Tropical Storm Ida nears Louisiana, prompting governor's emergency declaration
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Louisiana Gov. Jon Bel Edwards declared a state of emergency Thursday in anticipation of Tropical Storm Ida, which is forecast to gain strength as it approaches the northern Gulf Coast potentially on Sunday, the governor’s office confirmed in a release.
“Unfortunately, all of Louisiana’s coastline is currently in the forecast cone for Tropical Storm Ida, which is strengthening and could come ashore in Louisiana as a major hurricane as Gulf conditions are conducive for rapid intensification,” the governor said in a statement. “Now is the time for people to finalize their emergency game plan, which should take into account the ongoing COVID-19 pandemic.”
Ida could bring a dangerous storm surge, damaging hurricane-force wind and heavy rainfall on Sunday and Monday along Louisiana’s coast. Hurricane-force winds of 110 mph have been forecast.
The state of emergency declaration authorizes the use of state resources for storm response efforts.
“This type of threat contains additional problems because the window to prepare is so short,” Edwards continued, adding that residents should be where they “intend to ride out the storm” by Saturday night.
The Emergency Operations Center at the Governor’s Office of Homeland Security and Emergency Preparedness (GOHSEP) is monitoring the storm and coordinating with FEMA and local parish emergency preparedness offices, the release said.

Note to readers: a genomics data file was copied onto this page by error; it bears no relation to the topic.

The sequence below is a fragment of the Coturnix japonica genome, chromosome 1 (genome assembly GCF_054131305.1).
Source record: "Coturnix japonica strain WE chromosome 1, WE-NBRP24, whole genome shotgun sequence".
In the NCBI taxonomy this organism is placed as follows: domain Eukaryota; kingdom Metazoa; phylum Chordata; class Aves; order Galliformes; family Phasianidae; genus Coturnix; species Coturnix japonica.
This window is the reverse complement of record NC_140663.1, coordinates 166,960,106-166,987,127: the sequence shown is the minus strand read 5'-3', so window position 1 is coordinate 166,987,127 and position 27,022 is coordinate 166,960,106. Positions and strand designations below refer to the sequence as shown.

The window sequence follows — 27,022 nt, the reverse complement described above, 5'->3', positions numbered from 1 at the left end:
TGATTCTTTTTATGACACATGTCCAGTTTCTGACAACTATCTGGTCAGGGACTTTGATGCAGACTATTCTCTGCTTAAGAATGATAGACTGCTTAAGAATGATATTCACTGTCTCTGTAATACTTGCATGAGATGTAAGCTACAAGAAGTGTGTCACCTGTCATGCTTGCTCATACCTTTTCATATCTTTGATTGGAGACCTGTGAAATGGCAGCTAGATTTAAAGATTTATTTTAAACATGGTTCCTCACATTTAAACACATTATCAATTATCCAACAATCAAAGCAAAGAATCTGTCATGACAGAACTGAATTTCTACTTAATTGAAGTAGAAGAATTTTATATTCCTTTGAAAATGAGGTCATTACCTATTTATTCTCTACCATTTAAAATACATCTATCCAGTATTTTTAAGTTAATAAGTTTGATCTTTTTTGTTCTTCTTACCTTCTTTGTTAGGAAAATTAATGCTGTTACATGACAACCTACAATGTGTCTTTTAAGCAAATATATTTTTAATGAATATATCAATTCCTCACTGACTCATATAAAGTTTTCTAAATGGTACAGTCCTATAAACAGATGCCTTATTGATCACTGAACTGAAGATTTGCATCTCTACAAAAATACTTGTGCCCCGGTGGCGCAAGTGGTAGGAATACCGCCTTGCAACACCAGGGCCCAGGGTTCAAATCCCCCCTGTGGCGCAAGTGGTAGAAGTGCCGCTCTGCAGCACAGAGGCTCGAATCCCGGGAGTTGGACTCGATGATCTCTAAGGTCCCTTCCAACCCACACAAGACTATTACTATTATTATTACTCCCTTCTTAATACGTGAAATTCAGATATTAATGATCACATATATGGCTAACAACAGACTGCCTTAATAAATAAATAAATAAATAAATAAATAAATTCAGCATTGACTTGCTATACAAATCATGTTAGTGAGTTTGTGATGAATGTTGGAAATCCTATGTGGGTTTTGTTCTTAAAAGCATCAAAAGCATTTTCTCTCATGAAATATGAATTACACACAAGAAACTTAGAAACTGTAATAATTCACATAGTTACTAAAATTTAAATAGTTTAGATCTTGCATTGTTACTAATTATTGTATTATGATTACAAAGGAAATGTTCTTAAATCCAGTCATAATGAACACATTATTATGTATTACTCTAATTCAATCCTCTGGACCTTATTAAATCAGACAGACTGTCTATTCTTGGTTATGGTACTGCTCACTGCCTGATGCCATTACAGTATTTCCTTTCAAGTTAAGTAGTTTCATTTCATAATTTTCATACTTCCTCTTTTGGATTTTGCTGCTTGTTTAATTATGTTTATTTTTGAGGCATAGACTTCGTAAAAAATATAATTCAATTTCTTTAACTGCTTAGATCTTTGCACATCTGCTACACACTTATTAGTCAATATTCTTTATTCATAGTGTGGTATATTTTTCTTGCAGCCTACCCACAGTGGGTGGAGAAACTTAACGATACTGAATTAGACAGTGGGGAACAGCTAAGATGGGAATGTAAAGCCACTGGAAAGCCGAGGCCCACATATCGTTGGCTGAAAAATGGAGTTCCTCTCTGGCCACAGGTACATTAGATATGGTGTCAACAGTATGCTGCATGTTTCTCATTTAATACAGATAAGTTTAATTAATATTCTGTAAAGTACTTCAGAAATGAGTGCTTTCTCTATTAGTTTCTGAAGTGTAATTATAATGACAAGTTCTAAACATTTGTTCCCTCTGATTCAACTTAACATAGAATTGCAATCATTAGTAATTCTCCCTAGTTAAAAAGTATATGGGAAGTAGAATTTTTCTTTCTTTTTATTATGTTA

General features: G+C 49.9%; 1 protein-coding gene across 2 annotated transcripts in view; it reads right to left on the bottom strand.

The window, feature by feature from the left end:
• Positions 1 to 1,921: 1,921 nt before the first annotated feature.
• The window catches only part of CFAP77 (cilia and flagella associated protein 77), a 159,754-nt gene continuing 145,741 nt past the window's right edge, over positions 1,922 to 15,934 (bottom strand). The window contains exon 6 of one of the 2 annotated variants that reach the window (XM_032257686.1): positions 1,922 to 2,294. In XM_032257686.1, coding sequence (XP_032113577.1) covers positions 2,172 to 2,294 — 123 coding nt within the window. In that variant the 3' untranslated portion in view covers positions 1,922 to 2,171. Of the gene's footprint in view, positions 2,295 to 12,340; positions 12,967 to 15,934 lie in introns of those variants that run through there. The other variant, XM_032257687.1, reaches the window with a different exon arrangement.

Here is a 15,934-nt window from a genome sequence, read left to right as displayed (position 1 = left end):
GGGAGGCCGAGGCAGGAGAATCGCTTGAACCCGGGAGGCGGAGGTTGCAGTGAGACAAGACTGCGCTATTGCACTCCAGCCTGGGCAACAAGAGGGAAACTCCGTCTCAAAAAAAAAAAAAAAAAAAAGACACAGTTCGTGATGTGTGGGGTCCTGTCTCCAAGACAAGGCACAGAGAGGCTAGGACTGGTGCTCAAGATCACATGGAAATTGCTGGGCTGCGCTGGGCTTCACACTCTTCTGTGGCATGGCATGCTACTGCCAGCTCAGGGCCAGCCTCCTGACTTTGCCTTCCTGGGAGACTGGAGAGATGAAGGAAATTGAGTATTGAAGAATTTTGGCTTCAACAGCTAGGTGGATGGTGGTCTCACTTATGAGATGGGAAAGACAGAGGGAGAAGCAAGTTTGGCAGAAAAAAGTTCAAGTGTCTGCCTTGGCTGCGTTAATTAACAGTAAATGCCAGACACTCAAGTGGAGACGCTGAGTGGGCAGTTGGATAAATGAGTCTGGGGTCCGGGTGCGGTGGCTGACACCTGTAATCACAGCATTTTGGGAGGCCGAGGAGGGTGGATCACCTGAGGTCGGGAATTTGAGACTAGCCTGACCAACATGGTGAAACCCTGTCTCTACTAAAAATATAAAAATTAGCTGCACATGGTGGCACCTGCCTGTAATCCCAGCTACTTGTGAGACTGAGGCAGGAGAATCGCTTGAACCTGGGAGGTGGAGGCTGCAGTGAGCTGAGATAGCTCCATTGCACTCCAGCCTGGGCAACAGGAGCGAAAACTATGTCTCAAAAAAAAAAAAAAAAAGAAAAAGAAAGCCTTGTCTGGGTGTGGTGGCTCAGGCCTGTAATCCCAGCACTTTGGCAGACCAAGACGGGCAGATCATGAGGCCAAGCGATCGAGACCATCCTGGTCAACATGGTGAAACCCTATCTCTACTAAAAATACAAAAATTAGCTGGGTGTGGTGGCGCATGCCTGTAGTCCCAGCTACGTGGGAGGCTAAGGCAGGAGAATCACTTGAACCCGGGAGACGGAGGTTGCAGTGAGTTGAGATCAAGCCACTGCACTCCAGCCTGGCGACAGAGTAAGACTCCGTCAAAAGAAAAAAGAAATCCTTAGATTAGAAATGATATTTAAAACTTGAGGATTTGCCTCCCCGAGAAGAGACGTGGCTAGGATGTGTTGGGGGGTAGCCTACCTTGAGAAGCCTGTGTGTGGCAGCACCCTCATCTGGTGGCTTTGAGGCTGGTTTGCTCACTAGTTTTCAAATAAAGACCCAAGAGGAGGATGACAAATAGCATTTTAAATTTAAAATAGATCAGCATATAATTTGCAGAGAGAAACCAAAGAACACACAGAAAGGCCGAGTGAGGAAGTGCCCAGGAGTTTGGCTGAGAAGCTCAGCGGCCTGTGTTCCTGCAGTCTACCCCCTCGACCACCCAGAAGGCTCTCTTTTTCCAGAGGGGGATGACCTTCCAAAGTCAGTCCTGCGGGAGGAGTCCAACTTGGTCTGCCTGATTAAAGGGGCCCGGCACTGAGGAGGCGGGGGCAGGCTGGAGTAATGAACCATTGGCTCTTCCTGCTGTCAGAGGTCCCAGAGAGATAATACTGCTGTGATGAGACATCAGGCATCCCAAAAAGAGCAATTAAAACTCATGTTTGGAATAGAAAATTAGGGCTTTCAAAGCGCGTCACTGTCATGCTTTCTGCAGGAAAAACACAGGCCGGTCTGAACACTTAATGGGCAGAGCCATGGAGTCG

“Right now we know conditions are primed for this system to strengthen,” GOHSEP Director Jim Waskom said in a statement. “We also know the reality of this impact all too well. That means we all must remain aware of the potential of this severe weather threat, finalize your emergency plans and be ready to adjust those plans due any changes in the forecast or due to potential weather alerts being issued.”
Edwards warned major power outages could occur.
“The people of Louisiana have been tested time and time again, and while it is my hope and prayer that this storm will not bring destruction to our state, we should be prepared to take the brunt of the severe weather,” he said.
Ida formed in the Caribbean on Thursday and the U.S. National Hurricane Center said it was expected to cross the western stretch of Cuba as a tropical storm starting Friday afternoon and then strengthen as it heads toward the Gulf Coast.
A hurricane watch was in effect for Cameron, Louisiana, to the Mississippi-Alabama border — including Lake Pontchartrain, Lake Maurepas and metropolitan New Orleans.
Late Thursday night, Ida had sustained maximum winds of 40 mph and was traveling northwest at about 12 mph. It was centered about 65 miles southeast of Grand Cayman and 365 miles southeast of the western tip of Cuba.
Tropical-storm-force winds extended as far as 70 miles from the center.
The Associated Press contributed to this report.
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